If you are going into business, you should have researched the market for your product and services first. You need to determine your costs and profit potential to see if the business will generate enough cash flow or if you will need outside investors.

Any and all important business must be in writing to be enforceable. Oral or handshake agreements are not. A well-written contract provides flexibility, protection, and the ability to take legal action if needed.

If you have shareholders, each one should sign an agreement as to how much time and effort is expected as well as how much capital each will contribute. Other rules, such as how to raise more capital, transfer shares, and succession plans should also be addressed.

Be diligent about all documentation and record keeping. Good practices will keep you out of trouble with the IRS and the courts.


Trade secrets are commercial information that is not disclosed to the public. If your company has trade secrets, every employee should sign a confidentiality agreement. If you use contractors, an invention assignment agreement or other non-disclosure agreement is necessary, even if your products or services are decidedly low tech. Trade secret law protects your proprietary business assets so you can keep your competitive edge.

Trademarks such as logos, designs, phrases, colors, and sounds that represent your brand should be registered, and any written information, images, or video should have a copyright notice. Protect patents as well by registering them with the United States Patent and Trademark Office.

Be sure to respect the intellectual property rights of others as well. Do not infringe on anyone else’s property including trademarks, patents, and copyrights.


If your business is large enough you need others to help, brush up on employee laws and regulations. Your first challenge is to classify your workers for tax purposes correctly.

Do you need help classifying employees?

Download the FLSA guide today!

If you classify workers as employees, you must withhold payroll taxes, social security, and Medicare. You must also pay unemployment insurance and comply with all state and federal employment law.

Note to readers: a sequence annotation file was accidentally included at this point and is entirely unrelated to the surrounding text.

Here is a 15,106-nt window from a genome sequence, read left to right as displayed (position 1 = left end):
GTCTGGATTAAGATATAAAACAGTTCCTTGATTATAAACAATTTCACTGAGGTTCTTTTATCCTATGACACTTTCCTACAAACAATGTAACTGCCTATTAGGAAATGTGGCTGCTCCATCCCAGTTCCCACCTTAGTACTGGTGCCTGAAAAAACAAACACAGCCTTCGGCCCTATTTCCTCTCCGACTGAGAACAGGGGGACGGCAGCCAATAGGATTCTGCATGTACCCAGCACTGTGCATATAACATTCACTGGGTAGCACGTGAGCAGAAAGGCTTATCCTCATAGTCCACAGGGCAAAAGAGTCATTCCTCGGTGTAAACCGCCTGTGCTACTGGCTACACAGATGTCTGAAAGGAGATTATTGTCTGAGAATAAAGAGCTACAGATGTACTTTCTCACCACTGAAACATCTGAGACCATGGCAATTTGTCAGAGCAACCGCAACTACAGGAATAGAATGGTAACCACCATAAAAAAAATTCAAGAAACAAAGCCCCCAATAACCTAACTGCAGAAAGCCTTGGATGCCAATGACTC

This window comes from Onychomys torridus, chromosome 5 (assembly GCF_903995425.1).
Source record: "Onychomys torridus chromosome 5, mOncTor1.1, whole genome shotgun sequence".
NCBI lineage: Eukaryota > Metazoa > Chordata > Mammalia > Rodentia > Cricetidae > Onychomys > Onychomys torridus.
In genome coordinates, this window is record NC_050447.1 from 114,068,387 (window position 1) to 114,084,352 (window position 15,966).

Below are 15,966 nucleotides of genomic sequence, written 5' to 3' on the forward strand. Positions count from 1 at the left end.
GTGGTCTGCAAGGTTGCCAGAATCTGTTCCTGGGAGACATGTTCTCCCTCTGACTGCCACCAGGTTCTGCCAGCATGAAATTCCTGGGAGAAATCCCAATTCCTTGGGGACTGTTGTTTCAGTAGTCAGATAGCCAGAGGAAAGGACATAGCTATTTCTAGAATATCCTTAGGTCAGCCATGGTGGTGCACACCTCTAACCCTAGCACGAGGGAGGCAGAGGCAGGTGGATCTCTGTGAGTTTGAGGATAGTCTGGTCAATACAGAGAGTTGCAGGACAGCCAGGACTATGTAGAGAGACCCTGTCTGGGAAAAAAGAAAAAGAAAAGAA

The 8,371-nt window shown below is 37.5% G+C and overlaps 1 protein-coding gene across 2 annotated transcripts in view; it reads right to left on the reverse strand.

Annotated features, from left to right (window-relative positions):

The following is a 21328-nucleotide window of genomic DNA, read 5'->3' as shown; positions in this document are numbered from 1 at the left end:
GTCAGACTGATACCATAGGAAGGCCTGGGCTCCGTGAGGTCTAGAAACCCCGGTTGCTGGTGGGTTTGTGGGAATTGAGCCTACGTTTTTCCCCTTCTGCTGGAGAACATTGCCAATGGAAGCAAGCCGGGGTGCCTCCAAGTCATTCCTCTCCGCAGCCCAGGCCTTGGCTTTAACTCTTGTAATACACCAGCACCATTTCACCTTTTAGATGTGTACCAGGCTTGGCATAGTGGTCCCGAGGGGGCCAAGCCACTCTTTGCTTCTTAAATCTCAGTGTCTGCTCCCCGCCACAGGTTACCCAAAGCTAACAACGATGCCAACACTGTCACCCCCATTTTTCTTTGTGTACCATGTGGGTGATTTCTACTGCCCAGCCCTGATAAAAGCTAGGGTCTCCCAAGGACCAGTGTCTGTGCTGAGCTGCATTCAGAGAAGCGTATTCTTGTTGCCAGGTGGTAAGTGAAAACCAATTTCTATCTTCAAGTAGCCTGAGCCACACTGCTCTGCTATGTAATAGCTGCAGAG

An employee is someone who has little control over what work is done, or how and when it is performed.

Contractors have a great deal of control over their work, and you do not need to do anything more than issue Form-1099 to them for taxes. If you classify workers as contractors, be very careful. Misclassification of employees as contractors can cost you penalties, back pay, and a host of other financial and legal trouble.

Develop an employee handbook outlining all company policies and procedures, including separation from the business. Written policies and procedures help ensure everyone is treated uniformly when issues, offenses, and rewards occur.

Done correctly, the handbook may be useful as a legal document if a dispute arises. It is also a good place to reinforce anti-discrimination and criminal behavior policies.


These are four of several areas where small businesses have a tendency to run into legal issues. Each one has a raft of rules and regulations to navigate. At the risk of sounding self-serving, we recommend getting experienced legal assistance to help you set up your business with the right structure, well-written contracts, and good employee policy.

A growing business needs an experienced attorney to help with stock option plans, intellectual property issues, and other aspects so you can be assured of protection from legal action and compliance with the law.